The SRA requires all law firms it regulates to take out Professional Indemnity Insurance which complies with its Minimum Terms and Conditions (MTC). As the Insurance Act 2015 (the Act) is due to come into force on 12 August 2016, the SRA is proposing to update the MTC to bring them in line with the Act, and has started a consultation with its stakeholders including law firms, consumers and their representatives.
We note the changes to the wording of the MTC will not change its effect, and they simply update the language to ensure it is in line with the Act. However, the consultation also asks stakeholders for their views on the SRA’s assessment of the impact of the Act, including whether to contract out of the Act to allow a more favourable standard of disclosure on a law firm obtaining insurance.
The SRA’s proposed changes to the wording of the MTC
The current wording of the MTC ensures that insurers cannot avoid or repudiate cover for a non-disclosure (i.e. a failure to disclose facts that would influence a prudent insurer) or a misrepresentation (i.e. a false statement of fact inducing the other party to contract). Instead, the remedy provided for a non-disclosure or misrepresentation is for the insurer to seek reimbursement from the insured. The reason for the different remedy is to protect consumers and ensure that anyone with a successful claim for damages arising out of a law firm’s negligence is compensated.
The proposed changes to the wording of the MTC (in question 2 and the annex of the consultation) do not affect the above position. The sole proposed amendment is to update the reference to a “non-disclosure” to refer to a failure to satisfy the new duty to make a fair presentation. This has no appreciable effect, as the remedy for both under the MTC is the same i.e. the insurer can only seek reimbursement from the insured.
New requirements on the insured’s standard of disclosure introduced by the Act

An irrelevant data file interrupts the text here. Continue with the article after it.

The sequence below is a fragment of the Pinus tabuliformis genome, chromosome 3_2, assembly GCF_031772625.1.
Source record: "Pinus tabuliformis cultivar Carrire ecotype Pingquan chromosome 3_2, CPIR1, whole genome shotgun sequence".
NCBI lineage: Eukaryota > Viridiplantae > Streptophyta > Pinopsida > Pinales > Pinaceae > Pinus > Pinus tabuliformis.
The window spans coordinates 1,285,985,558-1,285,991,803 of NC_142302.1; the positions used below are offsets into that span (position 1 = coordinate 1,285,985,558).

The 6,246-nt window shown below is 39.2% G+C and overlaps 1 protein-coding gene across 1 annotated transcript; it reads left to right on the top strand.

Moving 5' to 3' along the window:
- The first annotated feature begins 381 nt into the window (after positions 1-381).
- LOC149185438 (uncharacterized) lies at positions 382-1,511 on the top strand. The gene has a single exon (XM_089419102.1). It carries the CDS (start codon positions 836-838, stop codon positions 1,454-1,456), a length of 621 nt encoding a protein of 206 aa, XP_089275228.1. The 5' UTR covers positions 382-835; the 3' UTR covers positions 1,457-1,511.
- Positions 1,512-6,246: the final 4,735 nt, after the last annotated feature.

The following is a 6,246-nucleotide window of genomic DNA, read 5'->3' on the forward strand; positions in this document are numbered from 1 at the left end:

The other two questions in the consultation deal with a more fundamental point. Although the Act has tipped the balance in favour of insureds in many respects, the SRA notes that the Act also increases the disclosure obligations of the law firms it regulates. These disclosure obligations now require the insured to present the information in a manner that is “clear and accessible” to a prudent insurer. The SRA considers that this is likely to require insureds to be more selective about information provided.
Question 1 considers contracting out of the Act in order to reduce the burden on those insureds, and question 3 asks for views about the impact of the proposed changes. The SRA’s view is that it is fair to ask law firms to meet the higher standard as they are already benefitting from the fact that avoidance and repudiation are not possible under the MTC. The SRA recognises that the law has changed, and does not propose to increase the level of consumer protection.
What is the timeline for the consultation?
The changes proposed are included in the SRA’s consultation which started on the 12 February 2016 and lasts for six weeks. The last day for stakeholders to submit a response is 24 March 2016. Although the SRA has asked for views, and these will be considered, it appears from the tone of the consultation that, in the absence of a convincing argument against their proposals, the SRA will proceed to implement them allowing the Act and the higher standards required of the insured law firms to apply.
Link to the consultation: http://www.sra.org.uk/documents/SRA/consultations/insurance-act-consultation.pdf